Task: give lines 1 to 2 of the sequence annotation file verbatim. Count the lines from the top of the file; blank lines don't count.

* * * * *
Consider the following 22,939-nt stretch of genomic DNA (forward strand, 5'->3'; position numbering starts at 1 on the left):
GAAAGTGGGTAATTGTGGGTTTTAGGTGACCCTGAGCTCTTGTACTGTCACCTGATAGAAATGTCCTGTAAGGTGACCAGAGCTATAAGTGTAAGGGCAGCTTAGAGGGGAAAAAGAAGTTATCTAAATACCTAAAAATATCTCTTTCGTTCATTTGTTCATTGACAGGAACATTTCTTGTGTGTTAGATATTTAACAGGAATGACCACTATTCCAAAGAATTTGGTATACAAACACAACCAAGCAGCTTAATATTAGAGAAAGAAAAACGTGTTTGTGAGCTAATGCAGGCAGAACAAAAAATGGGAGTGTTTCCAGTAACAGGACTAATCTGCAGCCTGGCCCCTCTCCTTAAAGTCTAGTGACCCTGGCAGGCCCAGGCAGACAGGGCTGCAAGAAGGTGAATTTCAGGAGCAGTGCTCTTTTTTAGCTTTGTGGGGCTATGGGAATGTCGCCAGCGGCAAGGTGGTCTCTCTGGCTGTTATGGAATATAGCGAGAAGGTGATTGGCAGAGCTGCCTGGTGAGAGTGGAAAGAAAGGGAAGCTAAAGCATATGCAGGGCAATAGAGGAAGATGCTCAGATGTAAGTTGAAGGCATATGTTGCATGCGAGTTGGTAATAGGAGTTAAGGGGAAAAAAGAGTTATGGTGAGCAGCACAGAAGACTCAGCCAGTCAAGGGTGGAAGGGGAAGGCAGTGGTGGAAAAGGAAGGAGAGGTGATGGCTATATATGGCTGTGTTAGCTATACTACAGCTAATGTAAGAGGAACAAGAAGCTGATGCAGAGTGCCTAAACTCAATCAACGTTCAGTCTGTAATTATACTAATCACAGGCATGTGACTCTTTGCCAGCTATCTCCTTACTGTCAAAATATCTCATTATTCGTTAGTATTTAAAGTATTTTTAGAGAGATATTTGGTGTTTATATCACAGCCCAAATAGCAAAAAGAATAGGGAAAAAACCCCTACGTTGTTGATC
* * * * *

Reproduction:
Consider the following 22,939-nt stretch of genomic DNA (forward strand, 5'->3'; position numbering starts at 1 on the left):
GAAAGTGGGTAATTGTGGGTTTTAGGTGACCCTGAGCTCTTGTACTGTCACCTGATAGAAATGTCCTGTAAGGTGACCAGAGCTATAAGTGTAAGGGCAGCTTAGAGGGGAAAAAGAAGTTATCTAAATACCTAAAAATATCTCTTTCGTTCATTTGTTCATTGACAGGAACATTTCTTGTGTGTTAGATATTTAACAGGAATGACCACTATTCCAAAGAATTTGGTATACAAACACAACCAAGCAGCTTAATATTAGAGAAAGAAAAACGTGTTTGTGAGCTAATGCAGGCAGAACAAAAAATGGGAGTGTTTCCAGTAACAGGACTAATCTGCAGCCTGGCCCCTCTCCTTAAAGTCTAGTGACCCTGGCAGGCCCAGGCAGACAGGGCTGCAAGAAGGTGAATTTCAGGAGCAGTGCTCTTTTTTAGCTTTGTGGGGCTATGGGAATGTCGCCAGCGGCAAGGTGGTCTCTCTGGCTGTTATGGAATATAGCGAGAAGGTGATTGGCAGAGCTGCCTGGTGAGAGTGGAAAGAAAGGGAAGCTAAAGCATATGCAGGGCAATAGAGGAAGATGCTCAGATGTAAGTTGAAGGCATATGTTGCATGCGAGTTGGTAATAGGAGTTAAGGGGAAAAAAGAGTTATGGTGAGCAGCACAGAAGACTCAGCCAGTCAAGGGTGGAAGGGGAAGGCAGTGGTGGAAAAGGAAGGAGAGGTGATGGCTATATATGGCTGTGTTAGCTATACTACAGCTAATGTAAGAGGAACAAGAAGCTGATGCAGAGTGCCTAAACTCAATCAACGTTCAGTCTGTAATTATACTAATCACAGGCATGTGACTCTTTGCCAGCTATCTCCTTACTGTCAAAATATCTCATTATTCGTTAGTATTTAAAGTATTTTTAGAGAGATATTTGGTGTTTATATCACAGCCCAAATAGCAAAAAGAATAGGGAAAAAACCCCTACGTTGTTGATC